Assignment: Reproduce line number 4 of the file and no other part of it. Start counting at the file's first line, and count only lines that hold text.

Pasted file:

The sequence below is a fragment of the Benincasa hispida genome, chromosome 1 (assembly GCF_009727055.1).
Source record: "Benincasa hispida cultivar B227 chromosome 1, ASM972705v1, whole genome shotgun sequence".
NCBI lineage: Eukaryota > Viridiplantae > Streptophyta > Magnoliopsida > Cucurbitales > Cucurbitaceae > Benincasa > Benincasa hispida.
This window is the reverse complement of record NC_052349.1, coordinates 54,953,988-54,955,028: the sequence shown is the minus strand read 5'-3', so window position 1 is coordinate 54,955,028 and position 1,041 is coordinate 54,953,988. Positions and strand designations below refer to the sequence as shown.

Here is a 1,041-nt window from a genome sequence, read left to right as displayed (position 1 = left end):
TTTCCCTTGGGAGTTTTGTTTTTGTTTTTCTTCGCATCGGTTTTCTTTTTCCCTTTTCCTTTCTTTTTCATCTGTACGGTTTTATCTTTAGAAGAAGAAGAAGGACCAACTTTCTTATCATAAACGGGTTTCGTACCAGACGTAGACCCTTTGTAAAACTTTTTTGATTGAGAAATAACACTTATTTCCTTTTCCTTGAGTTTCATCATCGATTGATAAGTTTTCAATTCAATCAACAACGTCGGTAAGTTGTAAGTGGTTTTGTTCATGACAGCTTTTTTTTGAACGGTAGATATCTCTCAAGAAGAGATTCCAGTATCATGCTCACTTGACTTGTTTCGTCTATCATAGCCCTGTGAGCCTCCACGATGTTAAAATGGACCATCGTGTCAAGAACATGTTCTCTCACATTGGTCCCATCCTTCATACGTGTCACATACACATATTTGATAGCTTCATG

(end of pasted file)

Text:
This window is the reverse complement of record NC_052349.1, coordinates 54,953,988-54,955,028: the sequence shown is the minus strand read 5'-3', so window position 1 is coordinate 54,955,028 and position 1,041 is coordinate 54,953,988. Positions and strand designations below refer to the sequence as shown.